Although the Government did not support Rhoda Grant’s amendments in that regard today, I note the minister’s willingness to address the matter should it become an issue for carers in the months and years to come.
The introduction of a duty to support carers, which is linked to eligibility criteria, is the gateway to new rights for carers. In light of that, clear rights must be available to all, rather than being left at the discretion of local criteria. Support for carers and the people to whom they provide care in considering what arrangements should be in place in an emergency is a vital preventative measure. Effective emergency and future planning is another hugely important aspect of the bill. The security that comes with knowing that a plan is in place should an unexpected event happen is hugely positive for carers.
Marie Curie raised the important issue of what happens to carers who are nearing the end of their caring role. Marie Curie said that planning for the end of the caring role should begin as soon as is appropriate and should be part of the adult carer support plan and young carer statement. The organisation is also surely correct to express concern about the lack of information and advice for people at the end of their caring role.
We should be continuously looking to improve the framework in the bill. Carers issues should be part of the policy-making process. I hope that the bill will improve carers’ lives, but we must recognise that there is much more for us to do.
In an afternoon in which we draw all the deliberations on the Carers (Scotland) Bill to a conclusion, I acknowledge the bill’s importance. Throughout its progress it has enjoyed cross-party support and engaged a great many organisations, who had high hopes and expectations of what it might achieve. Many organisations were involved in discussions with all parties as we considered amendments and moved towards this afternoon’s conclusion, and many of those organisations have been named by members during the amendment stage and this short debate.
The bill will improve the lives of some 800,000 carers and the very many people to whom they offer support and care. As Nanette Milne said, the hidden benefit to the country can be quantified; it is more than £10 billion. That is a remarkable testament to the commitment that so many people give, so willingly.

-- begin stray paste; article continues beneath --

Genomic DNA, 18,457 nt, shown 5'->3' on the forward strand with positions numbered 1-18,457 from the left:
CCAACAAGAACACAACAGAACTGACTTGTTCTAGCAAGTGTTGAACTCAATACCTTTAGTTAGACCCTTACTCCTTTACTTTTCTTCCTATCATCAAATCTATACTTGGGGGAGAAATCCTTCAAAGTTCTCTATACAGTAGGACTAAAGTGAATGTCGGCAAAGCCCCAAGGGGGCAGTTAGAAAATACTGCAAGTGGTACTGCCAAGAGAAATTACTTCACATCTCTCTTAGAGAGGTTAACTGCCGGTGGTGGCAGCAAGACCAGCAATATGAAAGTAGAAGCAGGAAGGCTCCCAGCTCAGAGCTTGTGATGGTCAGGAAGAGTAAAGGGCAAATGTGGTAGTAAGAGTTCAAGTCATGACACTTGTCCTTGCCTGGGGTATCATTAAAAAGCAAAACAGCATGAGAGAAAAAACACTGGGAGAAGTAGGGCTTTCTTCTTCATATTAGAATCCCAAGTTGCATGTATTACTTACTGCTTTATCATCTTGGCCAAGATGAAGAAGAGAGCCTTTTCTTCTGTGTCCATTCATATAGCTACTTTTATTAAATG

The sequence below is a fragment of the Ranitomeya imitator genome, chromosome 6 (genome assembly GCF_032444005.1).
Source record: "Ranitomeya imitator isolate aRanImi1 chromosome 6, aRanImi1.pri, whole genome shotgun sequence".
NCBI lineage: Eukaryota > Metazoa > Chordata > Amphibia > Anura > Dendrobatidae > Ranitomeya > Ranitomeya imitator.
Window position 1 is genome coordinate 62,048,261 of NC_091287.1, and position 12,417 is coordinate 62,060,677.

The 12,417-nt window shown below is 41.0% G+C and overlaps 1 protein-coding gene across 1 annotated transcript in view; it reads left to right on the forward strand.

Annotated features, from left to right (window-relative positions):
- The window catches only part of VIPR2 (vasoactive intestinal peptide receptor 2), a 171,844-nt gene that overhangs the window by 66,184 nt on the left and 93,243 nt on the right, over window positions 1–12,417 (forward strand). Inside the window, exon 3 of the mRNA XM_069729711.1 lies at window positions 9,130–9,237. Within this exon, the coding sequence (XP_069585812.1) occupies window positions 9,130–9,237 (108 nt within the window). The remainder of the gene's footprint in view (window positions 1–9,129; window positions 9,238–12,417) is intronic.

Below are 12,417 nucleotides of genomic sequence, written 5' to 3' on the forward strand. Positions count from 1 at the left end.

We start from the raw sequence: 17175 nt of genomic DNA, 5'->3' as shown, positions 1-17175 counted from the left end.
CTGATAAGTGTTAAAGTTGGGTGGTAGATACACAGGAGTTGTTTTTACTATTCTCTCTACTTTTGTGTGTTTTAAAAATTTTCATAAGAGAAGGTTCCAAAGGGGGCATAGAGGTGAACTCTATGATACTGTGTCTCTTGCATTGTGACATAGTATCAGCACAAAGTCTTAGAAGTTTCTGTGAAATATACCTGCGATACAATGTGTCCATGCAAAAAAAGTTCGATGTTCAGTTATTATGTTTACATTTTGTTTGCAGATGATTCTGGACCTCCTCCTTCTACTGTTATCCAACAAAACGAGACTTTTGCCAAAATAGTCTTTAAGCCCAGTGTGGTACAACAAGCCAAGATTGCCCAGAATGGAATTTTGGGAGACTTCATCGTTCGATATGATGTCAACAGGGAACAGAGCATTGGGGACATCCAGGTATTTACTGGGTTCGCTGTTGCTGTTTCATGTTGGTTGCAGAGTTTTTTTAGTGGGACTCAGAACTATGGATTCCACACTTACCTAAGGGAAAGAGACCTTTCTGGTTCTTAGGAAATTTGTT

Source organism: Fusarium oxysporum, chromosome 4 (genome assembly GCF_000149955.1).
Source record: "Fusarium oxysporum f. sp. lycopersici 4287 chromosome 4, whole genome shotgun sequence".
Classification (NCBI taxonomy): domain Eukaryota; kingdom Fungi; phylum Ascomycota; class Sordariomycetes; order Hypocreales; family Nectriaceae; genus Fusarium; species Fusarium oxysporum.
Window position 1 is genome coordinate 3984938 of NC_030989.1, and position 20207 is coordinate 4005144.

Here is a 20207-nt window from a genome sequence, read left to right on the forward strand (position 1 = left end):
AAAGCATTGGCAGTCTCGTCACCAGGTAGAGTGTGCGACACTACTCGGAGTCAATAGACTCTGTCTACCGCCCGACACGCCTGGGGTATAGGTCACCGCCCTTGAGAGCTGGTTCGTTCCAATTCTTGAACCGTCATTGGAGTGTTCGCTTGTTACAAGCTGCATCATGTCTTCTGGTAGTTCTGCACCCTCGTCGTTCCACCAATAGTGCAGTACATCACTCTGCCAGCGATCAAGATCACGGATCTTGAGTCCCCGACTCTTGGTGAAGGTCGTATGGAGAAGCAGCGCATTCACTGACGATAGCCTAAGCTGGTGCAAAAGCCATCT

The bill has been improved by amendments, not least those that were lodged by Rhoda Grant and Nanette Milne. The success of Nanette Milne’s amendments on the important issues of carer involvement in hospital discharge and short breaks was made possible by the support of the minister, who has engaged in a consensual manner with everyone who has sought to improve the bill. We find ourselves able to commend the minister who promoted the bill as an example to his colleagues, who are sometimes more bullish in their approach. The bill is an example of what can be achieved on a cross-party basis, on a matter on which there is considerable agreement to start with.
The future funding in relation to the bill will determine its ultimate success. I will not pursue that argument this afternoon, but I acknowledge the important comments that Johann Lamont made in that regard.
Nanette Milne talked about the experiences of her mother and grandmother in times past—I will not be more specific. In the years to come, many more people will find themselves involved in the care of relatives and loved ones. The bill is designed to ensure that their experience will be very much better than that of past generations. I commend the bill, which Scottish Conservatives will be delighted to support at decision time.
This has been a good debate. Many of us can draw on our own experiences, as many of us have been carers at one point or another. However, we would not be here in this chamber if we had a long-term caring role. As Jayne Baxter said, many people have that role for a lifetime. Parents of disabled children and carers for people with long-term conditions, for example, do not see their caring role as one that will end; they see it as part of their day-to-day lives. It is hard for us to appreciate what that means, especially if that role is unsupported. People in that position face huge difficulties. I have a constituent whose own health is failing and who finds it difficult to see what the future holds, because she does not know how long she can continue to provide care and she does not know what support there will be for her.
We all agree that carers need more support, but there are dividing lines, and I want to go back to those. We are keen that the eligibility criteria be set nationally for the carers who are most in need, so that they do not face a postcode lottery and can get help when they need it. There are powers to impose national eligibility criteria, and the minister should consider using them if need be. However, the problem is that he would have to consider how to fund that approach. I sometimes think that the funding and the national eligibility criteria are very much two sides of the same coin. We need to ensure that carers get the support that they need. As Johann Lamont said, rights need to be enforceable or they are not rights at all. That is important. If the funding is not available locally to provide the support for carers, there will be no support at all.